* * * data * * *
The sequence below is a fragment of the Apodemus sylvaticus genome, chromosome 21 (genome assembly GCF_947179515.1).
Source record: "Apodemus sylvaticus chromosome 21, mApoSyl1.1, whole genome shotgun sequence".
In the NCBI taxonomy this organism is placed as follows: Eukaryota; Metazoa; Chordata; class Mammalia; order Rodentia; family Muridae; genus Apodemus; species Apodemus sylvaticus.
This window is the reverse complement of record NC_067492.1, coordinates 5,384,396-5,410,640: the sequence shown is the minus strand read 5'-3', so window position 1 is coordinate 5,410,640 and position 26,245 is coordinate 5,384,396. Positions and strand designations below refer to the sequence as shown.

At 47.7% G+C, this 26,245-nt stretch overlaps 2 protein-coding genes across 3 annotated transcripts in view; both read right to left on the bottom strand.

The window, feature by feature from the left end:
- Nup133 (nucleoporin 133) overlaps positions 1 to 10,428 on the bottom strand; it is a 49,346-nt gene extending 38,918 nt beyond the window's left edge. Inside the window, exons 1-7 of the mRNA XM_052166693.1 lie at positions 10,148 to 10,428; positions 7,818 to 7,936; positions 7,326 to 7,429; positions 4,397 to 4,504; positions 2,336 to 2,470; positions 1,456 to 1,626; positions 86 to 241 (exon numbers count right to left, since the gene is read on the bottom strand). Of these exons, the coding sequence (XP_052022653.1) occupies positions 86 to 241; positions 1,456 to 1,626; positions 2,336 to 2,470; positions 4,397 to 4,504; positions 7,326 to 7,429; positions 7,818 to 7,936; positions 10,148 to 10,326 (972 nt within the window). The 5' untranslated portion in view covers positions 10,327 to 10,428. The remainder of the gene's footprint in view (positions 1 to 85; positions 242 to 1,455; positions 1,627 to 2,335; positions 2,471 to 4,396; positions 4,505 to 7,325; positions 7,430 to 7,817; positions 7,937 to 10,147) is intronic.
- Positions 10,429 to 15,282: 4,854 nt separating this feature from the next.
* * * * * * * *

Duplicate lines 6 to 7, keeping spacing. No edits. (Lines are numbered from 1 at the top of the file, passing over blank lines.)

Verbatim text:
The window, feature by feature from the left end:
- Nup133 (nucleoporin 133) overlaps positions 1 to 10,428 on the bottom strand; it is a 49,346-nt gene extending 38,918 nt beyond the window's left edge. Inside the window, exons 1-7 of the mRNA XM_052166693.1 lie at positions 10,148 to 10,428; positions 7,818 to 7,936; positions 7,326 to 7,429; positions 4,397 to 4,504; positions 2,336 to 2,470; positions 1,456 to 1,626; positions 86 to 241 (exon numbers count right to left, since the gene is read on the bottom strand). Of these exons, the coding sequence (XP_052022653.1) occupies positions 86 to 241; positions 1,456 to 1,626; positions 2,336 to 2,470; positions 4,397 to 4,504; positions 7,326 to 7,429; positions 7,818 to 7,936; positions 10,148 to 10,326 (972 nt within the window). The 5' untranslated portion in view covers positions 10,327 to 10,428. The remainder of the gene's footprint in view (positions 1 to 85; positions 242 to 1,455; positions 1,627 to 2,335; positions 2,471 to 4,396; positions 4,505 to 7,325; positions 7,430 to 7,817; positions 7,937 to 10,147) is intronic.